Granada and the Alhambra

by Gail Gold


The Alhambra, one of the Seven Wonders of the Muslim World, covers 26 acres with 30 crenelated towers with commanding views, and more than 1 mile of walls. It is one of the most famous Islamic palaces and best preserved examples of Spanish Renaissance architecture. The first glimpse of the Alhambra shocks you to wonder: how did they build this magnificent, immense palace? After climbing the street leading into the complex and crossing the threshold of the great vestibule, you are under a great Arabian arch in the form of a horseshoe. Immediately you feel the enormity and allure of the Alhambra, trying to imagine the Muslim past.



Decoration was focused on the inside of the buildings with glazed mosaic tiles, geometric patterns, Arabic inscriptions, and vaulted ceilings. The richly ornamented open-air rooms have lace like walls, courtyards with fountains, running water through canals flanked by gardens, Arabic inscriptions. Many of the inscriptions translate as “Only Allah is conqueror.” After centuries of disrepair, the Alhambra was rediscovered after the defeat of Napoleon whose troops destroyed parts of the site. 





During the Nasrid era, the Alhambra was a self-contained city separate from the rest of Granada below. There were the Muslim amenities such as a Friday mosque, hammams, roads, houses, artesian workshops, tannery and a sophisticated water supply system. Courtyards had cultivated gardens and water features at their center, such as a reflective pool or fountain. The sultan enjoyed his harem in the most private of places, The Court of the Lions, named after the stylized alabaster basin with 12 lions supporting the exterior. In the center stands a fountain, made famous in stories and songs. 




Outside the Alhambra walls is the Generalife, a former Nasrid country estate and summer palace. Modern landscaped gardens, water channels and orchards perfuming the air greet you when entering the complex. 


One of the “romantic travelers” who rediscovered the Alhambra was Washington Irving. He lived in the Alhambra when writing his book, Tales of the Alhambra (1832). The book brought international attention to the great structure. Now the Alhambra is a UNESCO World Heritage Site.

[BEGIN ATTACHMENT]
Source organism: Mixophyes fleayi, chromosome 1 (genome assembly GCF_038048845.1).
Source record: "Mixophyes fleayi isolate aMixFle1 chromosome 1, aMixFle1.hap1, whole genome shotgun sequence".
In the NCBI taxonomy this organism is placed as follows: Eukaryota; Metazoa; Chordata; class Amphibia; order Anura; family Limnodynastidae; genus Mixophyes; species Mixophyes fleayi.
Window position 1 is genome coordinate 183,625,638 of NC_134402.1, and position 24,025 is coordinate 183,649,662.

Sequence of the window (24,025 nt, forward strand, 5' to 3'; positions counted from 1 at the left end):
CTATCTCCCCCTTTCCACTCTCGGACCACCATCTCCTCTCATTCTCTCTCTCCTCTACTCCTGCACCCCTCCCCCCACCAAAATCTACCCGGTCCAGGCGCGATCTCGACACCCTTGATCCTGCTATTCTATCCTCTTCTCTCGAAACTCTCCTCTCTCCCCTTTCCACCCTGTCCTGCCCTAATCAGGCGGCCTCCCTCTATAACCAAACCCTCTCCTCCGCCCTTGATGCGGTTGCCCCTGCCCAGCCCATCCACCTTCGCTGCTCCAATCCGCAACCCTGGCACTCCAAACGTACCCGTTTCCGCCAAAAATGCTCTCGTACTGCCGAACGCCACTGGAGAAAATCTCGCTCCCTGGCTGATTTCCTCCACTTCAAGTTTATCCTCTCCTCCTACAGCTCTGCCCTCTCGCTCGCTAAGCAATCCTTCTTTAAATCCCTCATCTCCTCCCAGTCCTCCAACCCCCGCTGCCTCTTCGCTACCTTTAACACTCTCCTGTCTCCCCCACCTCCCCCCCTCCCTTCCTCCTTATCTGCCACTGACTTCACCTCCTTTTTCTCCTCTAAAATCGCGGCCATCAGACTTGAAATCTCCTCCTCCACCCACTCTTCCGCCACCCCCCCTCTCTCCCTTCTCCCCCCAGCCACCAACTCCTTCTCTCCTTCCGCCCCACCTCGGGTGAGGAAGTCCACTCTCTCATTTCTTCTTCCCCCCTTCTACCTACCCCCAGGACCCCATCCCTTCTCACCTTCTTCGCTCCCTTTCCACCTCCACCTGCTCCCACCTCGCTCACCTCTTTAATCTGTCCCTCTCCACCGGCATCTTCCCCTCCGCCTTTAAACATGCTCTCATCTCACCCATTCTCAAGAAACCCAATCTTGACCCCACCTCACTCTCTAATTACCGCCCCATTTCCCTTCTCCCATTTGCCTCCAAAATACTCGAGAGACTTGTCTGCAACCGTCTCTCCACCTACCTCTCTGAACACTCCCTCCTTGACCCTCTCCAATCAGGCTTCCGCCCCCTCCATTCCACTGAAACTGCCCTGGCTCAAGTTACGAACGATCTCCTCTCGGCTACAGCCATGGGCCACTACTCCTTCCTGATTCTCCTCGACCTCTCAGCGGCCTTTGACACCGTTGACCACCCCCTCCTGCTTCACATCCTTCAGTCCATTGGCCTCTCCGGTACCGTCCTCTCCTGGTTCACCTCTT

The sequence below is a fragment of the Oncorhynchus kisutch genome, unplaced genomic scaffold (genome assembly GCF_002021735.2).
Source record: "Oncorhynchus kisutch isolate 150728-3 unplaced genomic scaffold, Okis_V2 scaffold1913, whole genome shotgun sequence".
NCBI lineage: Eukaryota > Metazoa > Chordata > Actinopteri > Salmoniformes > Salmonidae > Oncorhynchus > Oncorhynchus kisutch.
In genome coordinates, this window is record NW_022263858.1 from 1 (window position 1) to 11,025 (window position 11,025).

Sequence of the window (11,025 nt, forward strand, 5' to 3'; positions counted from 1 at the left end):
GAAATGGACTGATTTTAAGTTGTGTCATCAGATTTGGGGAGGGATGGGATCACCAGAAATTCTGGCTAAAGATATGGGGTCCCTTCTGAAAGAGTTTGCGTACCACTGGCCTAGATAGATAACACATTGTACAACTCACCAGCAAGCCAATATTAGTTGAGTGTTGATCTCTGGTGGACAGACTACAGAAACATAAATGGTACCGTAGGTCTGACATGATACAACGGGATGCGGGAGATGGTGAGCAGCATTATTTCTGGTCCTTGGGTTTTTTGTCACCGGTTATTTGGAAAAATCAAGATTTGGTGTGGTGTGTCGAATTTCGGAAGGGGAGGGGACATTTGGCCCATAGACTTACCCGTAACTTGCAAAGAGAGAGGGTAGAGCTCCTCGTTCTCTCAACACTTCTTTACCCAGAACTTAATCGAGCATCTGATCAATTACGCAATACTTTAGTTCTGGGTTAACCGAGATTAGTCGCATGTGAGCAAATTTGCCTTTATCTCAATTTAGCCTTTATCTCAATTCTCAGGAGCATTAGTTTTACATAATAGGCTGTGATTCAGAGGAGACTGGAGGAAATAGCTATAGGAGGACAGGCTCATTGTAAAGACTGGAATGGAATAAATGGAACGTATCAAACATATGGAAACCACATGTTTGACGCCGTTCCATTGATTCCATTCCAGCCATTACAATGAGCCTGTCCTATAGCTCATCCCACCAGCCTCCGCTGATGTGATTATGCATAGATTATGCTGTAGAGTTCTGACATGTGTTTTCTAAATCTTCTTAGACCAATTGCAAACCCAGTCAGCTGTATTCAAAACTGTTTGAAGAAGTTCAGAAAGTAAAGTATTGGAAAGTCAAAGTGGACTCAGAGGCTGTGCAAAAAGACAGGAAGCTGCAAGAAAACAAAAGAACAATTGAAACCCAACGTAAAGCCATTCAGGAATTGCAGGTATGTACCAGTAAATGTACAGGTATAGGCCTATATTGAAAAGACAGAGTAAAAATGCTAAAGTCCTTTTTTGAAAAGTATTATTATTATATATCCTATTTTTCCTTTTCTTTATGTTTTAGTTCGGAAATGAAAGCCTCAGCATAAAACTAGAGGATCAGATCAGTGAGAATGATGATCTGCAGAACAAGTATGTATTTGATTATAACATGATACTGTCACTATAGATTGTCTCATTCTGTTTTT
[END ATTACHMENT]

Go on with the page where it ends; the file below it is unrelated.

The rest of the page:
After a professional tour of the Alhambra, night descends golden on Granada, and the Gypsy Caves of Sacromonte in Albaicin, the old Arab section, is an interesting visit. Years ago thousands of gypsies lived on the “Holy Mountain” and some still do as a holdout of the past. Others live in modern apartments and come to the caves at night to further tourism. Castanets rattling, guitars strumming and a type of singing (really wailing) are the evening entertainment. The music is exciting, but the main reason for going is to see the caves themselves, some quite modern and comfortable. But beware: gypsies can be con artists and after the show it is best to hustle out or you may be deluged upon to buy castanets. 



The Albaicin once flourished as a Moorish residential section, but it fell into decline when the Christians drove them out. A labyrinth of crooked streets still remains after a large tear down in the name of progress. It has been preserved now with cisterns, fountains, plazas, whitewashed houses, villas and decaying remains of the old city gate. The traditional way of life continues when you espy through an open door someone’s private patio filled with fountains, flowers and plants.



The Banos Arabes are some of the oldest standing buildings in Granada and among the best-preserved Muslim baths in all of Spain, predating the Alhambra. At a visit to the hammam you will experience hot-cold waters, massage with essential oils, creams and exfoliation with salts, gentle beating with palm fronds. The last one remaining is called Banos Arabes de Granada. This relaxing spa takes you far away for a few hours. 


When visiting Spain, the Andalusian towns of Sevilla, Cordoba and Granada show us the Moorish past where we can linger and loiter, but the elegant Alhambra is frosting on the cake!